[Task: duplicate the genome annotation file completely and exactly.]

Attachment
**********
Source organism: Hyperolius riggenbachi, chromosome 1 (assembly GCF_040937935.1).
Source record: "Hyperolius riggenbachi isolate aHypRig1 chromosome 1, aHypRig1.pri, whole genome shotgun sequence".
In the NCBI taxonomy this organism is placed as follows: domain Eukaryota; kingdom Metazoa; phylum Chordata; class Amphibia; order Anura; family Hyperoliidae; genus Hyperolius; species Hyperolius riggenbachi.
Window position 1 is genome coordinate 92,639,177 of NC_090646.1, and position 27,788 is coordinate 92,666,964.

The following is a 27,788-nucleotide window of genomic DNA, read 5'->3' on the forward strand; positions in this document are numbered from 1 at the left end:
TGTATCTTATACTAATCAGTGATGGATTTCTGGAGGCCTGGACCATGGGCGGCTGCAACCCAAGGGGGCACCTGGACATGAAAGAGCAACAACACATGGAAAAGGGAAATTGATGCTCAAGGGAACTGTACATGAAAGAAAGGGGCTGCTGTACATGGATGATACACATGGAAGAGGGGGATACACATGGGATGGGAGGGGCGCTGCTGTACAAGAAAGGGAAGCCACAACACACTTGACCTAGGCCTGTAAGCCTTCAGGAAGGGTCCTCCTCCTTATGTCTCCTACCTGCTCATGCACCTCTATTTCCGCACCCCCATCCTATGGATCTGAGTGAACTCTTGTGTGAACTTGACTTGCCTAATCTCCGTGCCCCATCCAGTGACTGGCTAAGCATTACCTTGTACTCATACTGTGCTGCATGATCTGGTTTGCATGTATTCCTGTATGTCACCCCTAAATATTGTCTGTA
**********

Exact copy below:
Source organism: Hyperolius riggenbachi, chromosome 1 (assembly GCF_040937935.1).
Source record: "Hyperolius riggenbachi isolate aHypRig1 chromosome 1, aHypRig1.pri, whole genome shotgun sequence".
In the NCBI taxonomy this organism is placed as follows: domain Eukaryota; kingdom Metazoa; phylum Chordata; class Amphibia; order Anura; family Hyperoliidae; genus Hyperolius; species Hyperolius riggenbachi.
Window position 1 is genome coordinate 92,639,177 of NC_090646.1, and position 27,788 is coordinate 92,666,964.

The following is a 27,788-nucleotide window of genomic DNA, read 5'->3' on the forward strand; positions in this document are numbered from 1 at the left end:
TGTATCTTATACTAATCAGTGATGGATTTCTGGAGGCCTGGACCATGGGCGGCTGCAACCCAAGGGGGCACCTGGACATGAAAGAGCAACAACACATGGAAAAGGGAAATTGATGCTCAAGGGAACTGTACATGAAAGAAAGGGGCTGCTGTACATGGATGATACACATGGAAGAGGGGGATACACATGGGATGGGAGGGGCGCTGCTGTACAAGAAAGGGAAGCCACAACACACTTGACCTAGGCCTGTAAGCCTTCAGGAAGGGTCCTCCTCCTTATGTCTCCTACCTGCTCATGCACCTCTATTTCCGCACCCCCATCCTATGGATCTGAGTGAACTCTTGTGTGAACTTGACTTGCCTAATCTCCGTGCCCCATCCAGTGACTGGCTAAGCATTACCTTGTACTCATACTGTGCTGCATGATCTGGTTTGCATGTATTCCTGTATGTCACCCCTAAATATTGTCTGTA